Active Air Spring Suspension
At Technische Universität Darmstadt, Henry Merrow worked on a project involving the development of an active air spring suspension system for automobiles. An air spring suspension is like any other suspension system in an automobile, except that instead of a metal spring, an air spring is used (i.e. a cylinder full of compressed air). The objective of the suspension system is to maintain traction with the road and act as a shock absorber so that the driver does not feel every bump the car drives over. “Active” means that there is a mechanism by which the force that the suspension exerts can be changed in real-time – so the suspension can exert a specific force while the car is being driven under different circumstances, for example while making a turn or while going over an especially bumpy road. The desired exerted force is calculated to optimize traction, stability and driver comfort. Henry’s specific assignment within the project entailed setting up a hardware-in-the-loop simulation of the suspension system – this means using a test rig to test part of the physical suspension system and at the same time using mathematic models to test components of the system which could not be tested physically. “I was able to use skills that I had developed through my MIT education to learn quickly and work efficiently so I could make significant contributions to the project during my relatively short time at TU Darmstadt.”
While Henry’s research experience was useful and valuable for his educational development, he says the cultural experience of living and working in a foreign country was invaluable and irreplaceable. Gaining a different perspective gave Henry the opportunity to reflect on what aspects of both German and American culture he values. “I really appreciated how much more direct and honest communication is in Germany,” he says. “In America, people are often afraid of being too direct because they do not want to be insensitive or hurt anybody’s feelings; this however often leads to inefficiency and significant failures in communication.” Specifically at the University, the most striking cultural aspect that Henry recognized was the efficiency and organization. “Everything was structured; everything was organized; even the lunch breaks and coffee breaks were exactly the same time and same length every day,” Henry shares. “Everybody was always focused and almost never wasted any time –the structure and organization led to a high degree of efficiency and a consistently impressive amount of progress.”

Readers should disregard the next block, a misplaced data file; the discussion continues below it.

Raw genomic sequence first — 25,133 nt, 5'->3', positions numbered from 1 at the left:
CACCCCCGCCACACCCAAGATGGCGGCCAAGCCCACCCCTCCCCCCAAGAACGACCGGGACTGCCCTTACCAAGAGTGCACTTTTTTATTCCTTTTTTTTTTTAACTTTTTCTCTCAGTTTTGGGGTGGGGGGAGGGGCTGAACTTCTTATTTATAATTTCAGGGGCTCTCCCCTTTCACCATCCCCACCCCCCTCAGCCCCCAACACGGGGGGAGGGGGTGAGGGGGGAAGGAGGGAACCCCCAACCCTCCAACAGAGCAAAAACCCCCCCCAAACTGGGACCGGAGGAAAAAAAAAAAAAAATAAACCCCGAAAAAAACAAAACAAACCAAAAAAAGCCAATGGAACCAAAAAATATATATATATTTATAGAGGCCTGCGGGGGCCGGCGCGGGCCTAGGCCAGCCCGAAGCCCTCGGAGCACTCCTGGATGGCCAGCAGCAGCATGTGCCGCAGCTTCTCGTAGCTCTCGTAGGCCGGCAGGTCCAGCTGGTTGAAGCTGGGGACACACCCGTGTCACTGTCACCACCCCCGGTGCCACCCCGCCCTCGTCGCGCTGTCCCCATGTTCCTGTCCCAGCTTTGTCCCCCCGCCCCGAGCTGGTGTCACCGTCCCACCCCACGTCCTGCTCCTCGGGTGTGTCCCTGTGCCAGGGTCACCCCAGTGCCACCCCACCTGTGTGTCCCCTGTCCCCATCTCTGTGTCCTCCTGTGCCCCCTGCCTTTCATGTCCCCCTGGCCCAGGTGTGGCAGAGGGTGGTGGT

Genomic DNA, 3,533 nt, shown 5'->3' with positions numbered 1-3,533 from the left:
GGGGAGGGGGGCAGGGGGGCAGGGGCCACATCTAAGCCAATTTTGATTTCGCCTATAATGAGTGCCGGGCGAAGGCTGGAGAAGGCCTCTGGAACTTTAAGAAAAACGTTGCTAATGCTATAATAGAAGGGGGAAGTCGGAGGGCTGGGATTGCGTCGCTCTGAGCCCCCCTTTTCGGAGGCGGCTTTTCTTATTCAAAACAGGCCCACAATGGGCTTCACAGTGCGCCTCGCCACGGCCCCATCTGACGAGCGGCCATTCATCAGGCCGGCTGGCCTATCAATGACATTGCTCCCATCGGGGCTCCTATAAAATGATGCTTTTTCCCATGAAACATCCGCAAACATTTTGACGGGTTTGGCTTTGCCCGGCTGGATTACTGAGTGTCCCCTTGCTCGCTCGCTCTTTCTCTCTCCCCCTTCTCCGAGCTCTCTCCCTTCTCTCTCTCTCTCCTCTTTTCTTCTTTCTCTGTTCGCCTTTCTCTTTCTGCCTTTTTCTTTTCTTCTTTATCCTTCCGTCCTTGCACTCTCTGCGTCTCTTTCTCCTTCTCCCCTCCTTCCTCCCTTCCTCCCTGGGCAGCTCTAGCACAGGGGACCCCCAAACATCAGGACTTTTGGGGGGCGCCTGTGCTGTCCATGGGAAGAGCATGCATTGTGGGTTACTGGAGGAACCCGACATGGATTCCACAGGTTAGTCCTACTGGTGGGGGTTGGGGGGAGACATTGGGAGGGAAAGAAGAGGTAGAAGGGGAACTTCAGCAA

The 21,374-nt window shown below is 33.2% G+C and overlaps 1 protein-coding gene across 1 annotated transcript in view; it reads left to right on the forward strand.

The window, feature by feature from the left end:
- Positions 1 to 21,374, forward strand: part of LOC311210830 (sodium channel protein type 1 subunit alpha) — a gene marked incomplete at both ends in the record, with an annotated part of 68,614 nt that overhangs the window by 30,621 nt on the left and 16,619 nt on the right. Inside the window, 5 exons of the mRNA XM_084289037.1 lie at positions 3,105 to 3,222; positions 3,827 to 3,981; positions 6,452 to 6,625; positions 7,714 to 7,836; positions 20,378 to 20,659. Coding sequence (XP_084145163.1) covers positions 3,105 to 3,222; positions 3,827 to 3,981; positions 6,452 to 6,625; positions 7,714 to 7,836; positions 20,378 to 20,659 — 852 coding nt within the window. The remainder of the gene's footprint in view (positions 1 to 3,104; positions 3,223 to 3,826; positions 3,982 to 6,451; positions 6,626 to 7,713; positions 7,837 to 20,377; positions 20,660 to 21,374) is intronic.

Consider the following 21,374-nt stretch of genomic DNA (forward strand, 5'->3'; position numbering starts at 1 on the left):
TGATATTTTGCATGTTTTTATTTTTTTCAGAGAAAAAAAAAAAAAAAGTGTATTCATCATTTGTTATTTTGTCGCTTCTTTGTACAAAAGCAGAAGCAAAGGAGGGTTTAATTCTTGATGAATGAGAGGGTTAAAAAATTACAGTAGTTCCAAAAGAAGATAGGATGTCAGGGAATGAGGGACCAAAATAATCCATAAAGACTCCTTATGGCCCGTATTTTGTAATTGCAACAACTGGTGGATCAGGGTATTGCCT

Impact on Goals at MIT
AT MIT, MANY STUDENTS FEEL CONSTANT PRESSURE TO DO EVERYTHING POSSIBLE TO ACCELERATE THEIR PATH TOWARD WHAT THEY THINK WILL BE A SUCCESSFUL CAREER. IN THE MIDST OF ALL THIS PRESSURE, THE OPPORTUNITY TO DO SOMETHING DIFFERENT AND GAIN A NEW PERSPECTIVE WITHOUT COMPROMISING THE OPPORTUNITY TO GAIN USEFUL EXPERIENCE IS REFRESHING AND INVALUABLE.
The opportunity for Henry to take a step back from his regular day-to-day life and reflect from a different perspective allowed him to refine his plans for the rest of his time at MIT. “My experience in Germany helped to define my goals and future plans. The MISTI program made it possible and prepared me so I could make the most of the opportunity.”